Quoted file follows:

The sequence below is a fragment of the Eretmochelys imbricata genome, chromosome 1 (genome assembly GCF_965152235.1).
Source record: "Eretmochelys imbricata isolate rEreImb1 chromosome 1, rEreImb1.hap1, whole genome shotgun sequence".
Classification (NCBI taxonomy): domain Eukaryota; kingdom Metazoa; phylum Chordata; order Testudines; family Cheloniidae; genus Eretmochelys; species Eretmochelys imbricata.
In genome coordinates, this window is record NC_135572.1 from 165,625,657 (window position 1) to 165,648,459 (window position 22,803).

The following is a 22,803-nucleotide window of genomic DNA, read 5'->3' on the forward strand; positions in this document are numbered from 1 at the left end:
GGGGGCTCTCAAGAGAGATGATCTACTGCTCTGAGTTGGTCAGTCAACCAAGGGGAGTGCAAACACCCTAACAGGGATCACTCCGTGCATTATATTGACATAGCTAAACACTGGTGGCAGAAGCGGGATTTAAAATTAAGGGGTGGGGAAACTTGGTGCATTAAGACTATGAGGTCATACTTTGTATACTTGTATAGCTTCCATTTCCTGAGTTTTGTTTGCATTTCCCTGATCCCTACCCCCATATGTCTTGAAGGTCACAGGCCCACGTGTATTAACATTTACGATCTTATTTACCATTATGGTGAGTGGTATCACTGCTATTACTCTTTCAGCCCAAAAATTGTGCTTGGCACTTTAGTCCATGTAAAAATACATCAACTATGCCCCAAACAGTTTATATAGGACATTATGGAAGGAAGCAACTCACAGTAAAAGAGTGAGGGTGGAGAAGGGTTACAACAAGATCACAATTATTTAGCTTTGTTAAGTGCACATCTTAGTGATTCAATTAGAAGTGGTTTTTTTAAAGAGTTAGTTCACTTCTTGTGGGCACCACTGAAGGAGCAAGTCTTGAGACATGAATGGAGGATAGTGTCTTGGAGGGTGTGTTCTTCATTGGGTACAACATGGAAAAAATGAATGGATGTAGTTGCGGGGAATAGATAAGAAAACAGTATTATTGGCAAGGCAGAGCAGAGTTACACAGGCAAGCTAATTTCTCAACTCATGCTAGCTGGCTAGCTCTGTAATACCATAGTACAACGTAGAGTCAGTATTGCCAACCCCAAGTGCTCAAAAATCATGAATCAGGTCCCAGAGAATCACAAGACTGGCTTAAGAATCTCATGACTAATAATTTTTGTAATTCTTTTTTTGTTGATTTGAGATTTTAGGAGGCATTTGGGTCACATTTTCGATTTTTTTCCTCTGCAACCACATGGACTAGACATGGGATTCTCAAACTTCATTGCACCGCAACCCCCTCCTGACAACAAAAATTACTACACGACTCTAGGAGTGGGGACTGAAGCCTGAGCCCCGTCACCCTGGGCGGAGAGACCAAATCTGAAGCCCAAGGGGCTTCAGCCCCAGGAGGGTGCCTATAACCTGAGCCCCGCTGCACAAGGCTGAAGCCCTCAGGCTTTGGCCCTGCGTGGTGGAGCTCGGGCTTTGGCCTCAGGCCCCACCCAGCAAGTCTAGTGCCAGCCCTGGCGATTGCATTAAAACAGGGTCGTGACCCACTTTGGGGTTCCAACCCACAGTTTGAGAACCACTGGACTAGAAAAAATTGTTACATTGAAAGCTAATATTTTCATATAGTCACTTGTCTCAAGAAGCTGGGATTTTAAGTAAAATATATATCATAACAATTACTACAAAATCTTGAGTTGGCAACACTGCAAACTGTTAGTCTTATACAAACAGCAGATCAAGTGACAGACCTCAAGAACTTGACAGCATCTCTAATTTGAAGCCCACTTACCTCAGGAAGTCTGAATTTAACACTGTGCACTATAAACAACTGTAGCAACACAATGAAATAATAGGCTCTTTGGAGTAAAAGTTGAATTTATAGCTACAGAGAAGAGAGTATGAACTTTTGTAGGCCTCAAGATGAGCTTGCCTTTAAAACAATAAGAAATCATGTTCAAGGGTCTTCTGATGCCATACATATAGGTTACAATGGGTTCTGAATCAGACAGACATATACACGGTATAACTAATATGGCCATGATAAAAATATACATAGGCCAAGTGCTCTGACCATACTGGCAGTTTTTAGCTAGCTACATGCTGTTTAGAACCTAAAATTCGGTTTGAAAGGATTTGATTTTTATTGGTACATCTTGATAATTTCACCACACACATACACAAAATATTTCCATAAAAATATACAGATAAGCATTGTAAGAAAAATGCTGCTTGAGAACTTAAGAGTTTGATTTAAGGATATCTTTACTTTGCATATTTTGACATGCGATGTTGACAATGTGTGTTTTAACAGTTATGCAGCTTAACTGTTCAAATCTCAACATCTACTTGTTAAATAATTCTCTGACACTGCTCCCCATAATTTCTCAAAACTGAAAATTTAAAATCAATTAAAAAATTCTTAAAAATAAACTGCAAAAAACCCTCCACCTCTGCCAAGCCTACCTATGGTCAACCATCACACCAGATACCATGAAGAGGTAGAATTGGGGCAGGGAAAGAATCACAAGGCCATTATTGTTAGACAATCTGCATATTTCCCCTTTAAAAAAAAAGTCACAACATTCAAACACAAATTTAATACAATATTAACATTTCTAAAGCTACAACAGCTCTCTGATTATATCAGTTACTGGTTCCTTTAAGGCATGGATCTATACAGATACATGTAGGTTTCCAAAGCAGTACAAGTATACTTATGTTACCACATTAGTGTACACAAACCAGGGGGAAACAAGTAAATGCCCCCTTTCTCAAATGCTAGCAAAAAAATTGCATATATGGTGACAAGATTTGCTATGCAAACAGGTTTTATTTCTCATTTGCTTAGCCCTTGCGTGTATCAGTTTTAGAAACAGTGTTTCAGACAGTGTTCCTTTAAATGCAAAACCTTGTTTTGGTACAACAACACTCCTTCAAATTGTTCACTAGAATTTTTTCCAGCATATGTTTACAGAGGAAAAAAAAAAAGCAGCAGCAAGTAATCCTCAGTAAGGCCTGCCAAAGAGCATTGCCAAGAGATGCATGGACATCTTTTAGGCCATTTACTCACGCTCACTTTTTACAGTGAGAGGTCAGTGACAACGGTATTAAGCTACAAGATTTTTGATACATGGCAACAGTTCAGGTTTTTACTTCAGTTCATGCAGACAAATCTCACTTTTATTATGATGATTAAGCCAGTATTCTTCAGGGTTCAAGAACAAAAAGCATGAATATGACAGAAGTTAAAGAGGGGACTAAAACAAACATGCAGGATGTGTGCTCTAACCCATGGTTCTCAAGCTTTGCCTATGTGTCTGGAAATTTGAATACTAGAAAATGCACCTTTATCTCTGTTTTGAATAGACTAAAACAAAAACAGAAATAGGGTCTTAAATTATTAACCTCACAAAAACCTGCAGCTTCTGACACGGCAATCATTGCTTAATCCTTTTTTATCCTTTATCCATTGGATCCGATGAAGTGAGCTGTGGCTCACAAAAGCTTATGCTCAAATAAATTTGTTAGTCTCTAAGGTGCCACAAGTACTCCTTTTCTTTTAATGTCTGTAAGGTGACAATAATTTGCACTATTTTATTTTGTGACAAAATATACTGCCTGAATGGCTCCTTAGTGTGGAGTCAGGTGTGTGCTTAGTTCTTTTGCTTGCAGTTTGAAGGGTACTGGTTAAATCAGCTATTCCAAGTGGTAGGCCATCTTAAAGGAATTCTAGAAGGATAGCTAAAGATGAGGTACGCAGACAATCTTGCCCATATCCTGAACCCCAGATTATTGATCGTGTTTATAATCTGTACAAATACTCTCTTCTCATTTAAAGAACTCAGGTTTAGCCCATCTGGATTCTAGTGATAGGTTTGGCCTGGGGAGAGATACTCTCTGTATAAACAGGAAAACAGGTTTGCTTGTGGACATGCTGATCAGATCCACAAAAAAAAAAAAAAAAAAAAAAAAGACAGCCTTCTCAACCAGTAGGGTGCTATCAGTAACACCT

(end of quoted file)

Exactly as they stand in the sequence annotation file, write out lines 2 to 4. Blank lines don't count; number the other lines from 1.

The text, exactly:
Source record: "Eretmochelys imbricata isolate rEreImb1 chromosome 1, rEreImb1.hap1, whole genome shotgun sequence".
Classification (NCBI taxonomy): domain Eukaryota; kingdom Metazoa; phylum Chordata; order Testudines; family Cheloniidae; genus Eretmochelys; species Eretmochelys imbricata.
In genome coordinates, this window is record NC_135572.1 from 165,625,657 (window position 1) to 165,648,459 (window position 22,803).